Our Bill to Make Healthy Food More Affordable Died in Committee. Here’s How Far We Got.

Vegetables at the grocery store

Image by Sergio Ruiz

Earlier this year, the California Legislature considered a proposal aimed at making healthy food more affordable for Californians with low incomes. The proposal — introduced by Assemblymember Dr. Joaquin Arambula, co-sponsored by SPUR and Nourish California, and backed by a broad coalition — would have provided a penny-for-penny rebate for people buying California-grown fresh fruits and vegetables with their CalFresh dollars at participating retailers. Though the proposal didn’t pass this year, the momentum behind it demonstrated strong legislative interest in the idea, bipartisan support and positive response from people who see the value in expanding an existing program that reduces hunger, improves health and supports California’s agricultural economy.

This legislation was the latest step in SPUR’s multi-year campaign to make fruit and vegetable supplemental benefit programs permanent in California. Since 2017 we have run a pilot, Double Up Food Bucks California, to demonstrate the potential of these kinds of programs, especially when offered in grocery stores. After Double Up demonstrated early success, we started focusing on addressing the two obstacles to scaling it and programs like it: technology and funding. To address the technological obstacle, we co-sponsored the California Fruit and Vegetable EBT Pilot (passed in 2018), which is working to integrate supplemental benefit programs into the state’s existing, highly efficient electronic benefit transfer (EBT) system, which is already used by most grocery stores. This year’s legislation was aimed at dramatically increasing funding so the program could scale to serve most parts of the state and provide the final stepping stone toward making the program a permanent supplement to CalFresh. While we’re disappointed that it didn’t move forward this legislative session, we’re heartened by how far the proposal got and what that means for the future.


Assemblymember Arambula introduced the California Fruit and Vegetable Supplemental Benefits Expansion (Assembly Bill 2153), and a companion budget proposal, in February. The legislation took the program model of the Fruit and Vegetable EBT Pilot and sought to expand it from a program that provides CalFresh participants with a total of $5 million annually to a program providing $120 million annually. The bill would expand the program’s reach to far more people by dramatically increasing the number and geographic diversity of retailers offering fruit and vegetable supplemental benefits to CalFresh participants.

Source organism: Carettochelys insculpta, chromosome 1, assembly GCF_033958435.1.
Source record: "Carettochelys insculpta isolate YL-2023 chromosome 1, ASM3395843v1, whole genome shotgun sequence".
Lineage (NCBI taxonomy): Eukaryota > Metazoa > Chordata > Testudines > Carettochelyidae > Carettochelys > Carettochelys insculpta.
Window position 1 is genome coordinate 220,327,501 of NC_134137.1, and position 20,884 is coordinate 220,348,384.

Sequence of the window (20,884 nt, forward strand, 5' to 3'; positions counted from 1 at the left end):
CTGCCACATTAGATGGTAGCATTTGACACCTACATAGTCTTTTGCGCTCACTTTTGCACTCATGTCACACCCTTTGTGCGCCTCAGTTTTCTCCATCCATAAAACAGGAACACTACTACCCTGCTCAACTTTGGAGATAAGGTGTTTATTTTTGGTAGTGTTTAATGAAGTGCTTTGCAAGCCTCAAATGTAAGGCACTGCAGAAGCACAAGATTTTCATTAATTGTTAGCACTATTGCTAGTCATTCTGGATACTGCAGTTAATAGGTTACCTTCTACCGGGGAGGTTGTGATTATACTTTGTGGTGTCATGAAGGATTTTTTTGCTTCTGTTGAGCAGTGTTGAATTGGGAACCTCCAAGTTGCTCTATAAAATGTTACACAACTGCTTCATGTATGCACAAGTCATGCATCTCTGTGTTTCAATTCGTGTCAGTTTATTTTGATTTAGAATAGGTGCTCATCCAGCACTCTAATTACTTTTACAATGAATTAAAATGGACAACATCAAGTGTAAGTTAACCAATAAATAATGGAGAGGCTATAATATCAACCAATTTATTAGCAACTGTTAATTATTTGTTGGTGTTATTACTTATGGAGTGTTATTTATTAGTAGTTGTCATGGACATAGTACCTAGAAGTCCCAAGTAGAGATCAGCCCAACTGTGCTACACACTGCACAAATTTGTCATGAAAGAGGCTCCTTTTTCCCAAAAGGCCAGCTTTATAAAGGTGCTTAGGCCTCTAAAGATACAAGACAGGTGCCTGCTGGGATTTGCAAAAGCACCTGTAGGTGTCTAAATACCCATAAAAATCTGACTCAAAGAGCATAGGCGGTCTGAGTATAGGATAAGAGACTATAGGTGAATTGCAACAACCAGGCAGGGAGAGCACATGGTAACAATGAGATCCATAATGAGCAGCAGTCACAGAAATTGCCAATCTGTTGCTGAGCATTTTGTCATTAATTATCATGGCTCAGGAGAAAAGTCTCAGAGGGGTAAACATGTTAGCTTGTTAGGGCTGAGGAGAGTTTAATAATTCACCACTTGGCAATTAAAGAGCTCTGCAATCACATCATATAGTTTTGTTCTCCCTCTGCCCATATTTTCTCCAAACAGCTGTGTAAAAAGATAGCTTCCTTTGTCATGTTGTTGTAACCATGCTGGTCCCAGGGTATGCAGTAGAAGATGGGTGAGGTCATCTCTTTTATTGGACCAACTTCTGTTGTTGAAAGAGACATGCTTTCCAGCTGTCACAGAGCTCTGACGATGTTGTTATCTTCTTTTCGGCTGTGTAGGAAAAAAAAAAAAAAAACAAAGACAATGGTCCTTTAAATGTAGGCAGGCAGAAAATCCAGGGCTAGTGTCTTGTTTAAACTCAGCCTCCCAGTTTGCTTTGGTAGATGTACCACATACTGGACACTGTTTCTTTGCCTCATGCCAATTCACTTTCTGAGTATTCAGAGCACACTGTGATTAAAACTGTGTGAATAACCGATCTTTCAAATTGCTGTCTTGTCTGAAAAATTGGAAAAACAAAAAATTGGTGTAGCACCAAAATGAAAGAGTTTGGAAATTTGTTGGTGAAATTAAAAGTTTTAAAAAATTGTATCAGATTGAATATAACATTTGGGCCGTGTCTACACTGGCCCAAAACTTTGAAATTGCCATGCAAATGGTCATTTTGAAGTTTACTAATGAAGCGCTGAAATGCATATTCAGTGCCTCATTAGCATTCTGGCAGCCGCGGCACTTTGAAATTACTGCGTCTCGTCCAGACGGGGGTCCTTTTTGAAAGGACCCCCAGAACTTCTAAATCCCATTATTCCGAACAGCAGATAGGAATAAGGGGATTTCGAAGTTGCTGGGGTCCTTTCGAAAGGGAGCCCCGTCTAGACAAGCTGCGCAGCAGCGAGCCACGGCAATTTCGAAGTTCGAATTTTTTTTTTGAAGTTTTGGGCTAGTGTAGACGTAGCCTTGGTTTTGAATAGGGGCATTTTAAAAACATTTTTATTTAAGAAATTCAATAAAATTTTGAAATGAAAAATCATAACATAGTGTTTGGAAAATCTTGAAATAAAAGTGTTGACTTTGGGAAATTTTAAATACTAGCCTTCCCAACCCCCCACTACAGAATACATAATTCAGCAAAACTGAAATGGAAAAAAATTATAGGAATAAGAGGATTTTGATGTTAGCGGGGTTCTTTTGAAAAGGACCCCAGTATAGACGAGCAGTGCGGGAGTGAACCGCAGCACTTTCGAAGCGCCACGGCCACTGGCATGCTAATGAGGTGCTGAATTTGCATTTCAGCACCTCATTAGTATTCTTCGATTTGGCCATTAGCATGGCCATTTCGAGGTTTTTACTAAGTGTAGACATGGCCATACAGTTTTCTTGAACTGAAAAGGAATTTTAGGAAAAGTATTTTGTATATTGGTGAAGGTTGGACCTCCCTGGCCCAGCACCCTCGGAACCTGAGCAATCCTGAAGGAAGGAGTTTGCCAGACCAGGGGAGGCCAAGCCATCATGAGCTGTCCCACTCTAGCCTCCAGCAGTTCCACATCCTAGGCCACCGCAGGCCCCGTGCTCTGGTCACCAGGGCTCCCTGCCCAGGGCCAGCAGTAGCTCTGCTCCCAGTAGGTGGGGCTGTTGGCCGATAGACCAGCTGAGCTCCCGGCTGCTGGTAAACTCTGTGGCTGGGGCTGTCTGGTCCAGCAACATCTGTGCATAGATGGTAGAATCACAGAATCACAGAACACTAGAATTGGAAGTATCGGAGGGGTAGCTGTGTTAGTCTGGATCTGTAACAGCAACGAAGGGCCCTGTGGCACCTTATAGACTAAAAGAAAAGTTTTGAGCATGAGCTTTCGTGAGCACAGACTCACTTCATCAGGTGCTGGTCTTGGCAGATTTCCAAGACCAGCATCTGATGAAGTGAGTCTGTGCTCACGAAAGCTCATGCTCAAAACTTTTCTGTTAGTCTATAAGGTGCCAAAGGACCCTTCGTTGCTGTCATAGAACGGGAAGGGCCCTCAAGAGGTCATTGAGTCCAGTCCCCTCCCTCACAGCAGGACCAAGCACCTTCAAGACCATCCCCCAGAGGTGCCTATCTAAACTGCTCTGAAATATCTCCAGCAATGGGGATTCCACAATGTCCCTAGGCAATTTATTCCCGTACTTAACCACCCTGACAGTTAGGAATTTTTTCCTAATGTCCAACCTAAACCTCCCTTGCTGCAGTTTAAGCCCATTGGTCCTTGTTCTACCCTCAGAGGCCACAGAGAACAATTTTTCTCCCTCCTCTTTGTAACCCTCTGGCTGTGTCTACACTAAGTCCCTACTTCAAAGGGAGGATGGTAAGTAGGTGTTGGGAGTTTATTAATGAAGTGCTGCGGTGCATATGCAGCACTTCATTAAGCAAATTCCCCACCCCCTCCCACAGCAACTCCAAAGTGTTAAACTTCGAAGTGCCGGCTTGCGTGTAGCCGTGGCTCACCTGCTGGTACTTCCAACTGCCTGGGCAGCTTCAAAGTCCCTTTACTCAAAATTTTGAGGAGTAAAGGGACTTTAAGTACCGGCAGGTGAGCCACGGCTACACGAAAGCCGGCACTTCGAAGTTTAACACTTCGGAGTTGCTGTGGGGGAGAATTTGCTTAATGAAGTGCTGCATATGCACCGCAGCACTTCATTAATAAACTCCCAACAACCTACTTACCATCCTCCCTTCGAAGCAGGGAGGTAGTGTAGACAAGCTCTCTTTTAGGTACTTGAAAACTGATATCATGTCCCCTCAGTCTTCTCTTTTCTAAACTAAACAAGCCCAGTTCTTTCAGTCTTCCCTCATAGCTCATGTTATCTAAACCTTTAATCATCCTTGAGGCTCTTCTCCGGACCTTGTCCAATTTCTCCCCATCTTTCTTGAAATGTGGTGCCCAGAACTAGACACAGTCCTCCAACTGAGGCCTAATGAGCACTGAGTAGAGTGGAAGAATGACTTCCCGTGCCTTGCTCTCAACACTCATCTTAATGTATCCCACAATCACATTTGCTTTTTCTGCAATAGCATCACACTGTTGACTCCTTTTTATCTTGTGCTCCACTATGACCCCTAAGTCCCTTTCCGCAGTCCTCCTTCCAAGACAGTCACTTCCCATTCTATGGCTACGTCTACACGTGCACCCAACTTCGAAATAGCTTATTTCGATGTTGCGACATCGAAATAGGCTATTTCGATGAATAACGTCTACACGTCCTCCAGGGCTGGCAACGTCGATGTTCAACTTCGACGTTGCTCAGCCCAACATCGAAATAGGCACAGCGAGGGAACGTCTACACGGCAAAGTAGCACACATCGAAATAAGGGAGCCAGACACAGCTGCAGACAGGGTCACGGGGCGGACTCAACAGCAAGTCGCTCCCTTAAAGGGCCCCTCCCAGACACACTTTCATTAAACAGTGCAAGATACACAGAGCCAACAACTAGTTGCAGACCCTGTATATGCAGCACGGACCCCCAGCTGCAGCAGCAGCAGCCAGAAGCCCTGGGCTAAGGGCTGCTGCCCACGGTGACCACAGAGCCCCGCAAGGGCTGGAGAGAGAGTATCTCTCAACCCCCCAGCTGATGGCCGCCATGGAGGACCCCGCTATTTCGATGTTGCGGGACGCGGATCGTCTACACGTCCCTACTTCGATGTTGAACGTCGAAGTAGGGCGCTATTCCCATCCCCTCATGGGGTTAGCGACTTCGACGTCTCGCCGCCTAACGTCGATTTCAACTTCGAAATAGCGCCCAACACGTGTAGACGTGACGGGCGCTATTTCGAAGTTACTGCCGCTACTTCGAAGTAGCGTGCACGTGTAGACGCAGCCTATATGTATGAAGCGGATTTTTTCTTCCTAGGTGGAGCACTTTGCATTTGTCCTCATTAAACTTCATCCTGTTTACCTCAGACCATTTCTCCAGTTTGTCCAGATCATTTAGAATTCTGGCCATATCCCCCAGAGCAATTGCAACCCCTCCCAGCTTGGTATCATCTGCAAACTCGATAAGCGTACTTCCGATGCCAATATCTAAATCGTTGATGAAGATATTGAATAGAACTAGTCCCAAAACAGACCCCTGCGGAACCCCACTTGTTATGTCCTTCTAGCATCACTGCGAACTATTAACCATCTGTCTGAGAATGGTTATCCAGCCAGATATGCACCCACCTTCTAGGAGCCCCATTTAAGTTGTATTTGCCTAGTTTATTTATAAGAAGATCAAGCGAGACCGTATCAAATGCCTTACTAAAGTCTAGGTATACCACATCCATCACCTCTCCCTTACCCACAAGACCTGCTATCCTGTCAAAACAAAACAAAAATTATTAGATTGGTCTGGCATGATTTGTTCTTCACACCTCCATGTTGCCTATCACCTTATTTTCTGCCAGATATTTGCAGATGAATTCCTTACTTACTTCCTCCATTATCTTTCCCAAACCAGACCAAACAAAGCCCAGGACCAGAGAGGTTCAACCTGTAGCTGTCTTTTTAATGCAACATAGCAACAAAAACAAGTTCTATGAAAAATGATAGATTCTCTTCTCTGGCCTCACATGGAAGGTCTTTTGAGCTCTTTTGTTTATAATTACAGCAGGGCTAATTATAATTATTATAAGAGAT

Specifically, the bill sought to jumpstart this expansion in four ways:

  1. Provide $240 million over two years in supplemental benefits to CalFresh customers via three categories of retail outlets:
    • Larger grocery retailers (those with more than 50 retail locations or more than $50 million in CalFresh redeemed annually) would distribute $70 million per year
    • Smaller grocery retailers would distribute $20 million per year
    • Farmer’s market and other direct farm-to-consumer outlets, like farm stands, would distribute $30 million per year

  2. Commission the development of mobile-friendly software and devices that would allow farmers and smaller retailers like corner stores to more easily offer supplemental benefits

  3. Direct the state’s CalFresh Healthy Living Program (known as SNAP-Ed in other states) to create outreach material and support marketing of the new benefits

  4. Direct the California Department of Food and Agriculture to develop a system of inspections or audits of grocery stores to ensure that what was labeled as California-grown was indeed grown in the state


SPUR estimates that this expansion would translate into 300,000 CalFresh households — 11% of all people receiving CalFresh — gaining access to supplemental benefits, which would help them afford more fruits and vegetables and stretch their food budgets. It would also infuse hundreds of millions of dollars into California’s agricultural economy, supporting fruit and vegetable farmers who are facing strong economic headwinds caused by the state’s historic drought.


Both the Assembly Agriculture Committee and the Assembly Human Services Committee voted unanimously to support the proposal. However, the bill officially died when it was held “in suspense” in the Assembly Appropriations committee. As with too many pieces of legislation that meet their demise in Appropriations, there is no transparency as to why the bill was killed. The committee provides no record of who opposed the measure proceeding further, or why. Though the rationale was opaque, the outcome was clear: The bill and budget proposal are not progressing any further in 2022.


Despite the setback this year, there is still strong momentum behind expanding fruit and vegetable supplemental benefits statewide. SPUR is buoyed by similar action in other states, including an EBT integration project underway in Washington State and legislation that just passed in Rhode Island, with an $11.5 million budget allocation, that is very similar to California’s proposal. At the federal level, advocates from across the country are looking for opportunities in the 2023 Farm Bill to support healthy food incentive programs that are ready to scale statewide.


Here in California, SPUR, Nourish California and our partners will be exploring options and strategies for continuing to harness that momentum in the 2023 legislative session. With so many people struggling to make ends meet, and so many farmers in difficult straits, expanding fruit and vegetable supplemental benefits is one way California can address multiple challenges at once. SPUR will continue to make the case so that this promising program can move from pilot project to permanent program.


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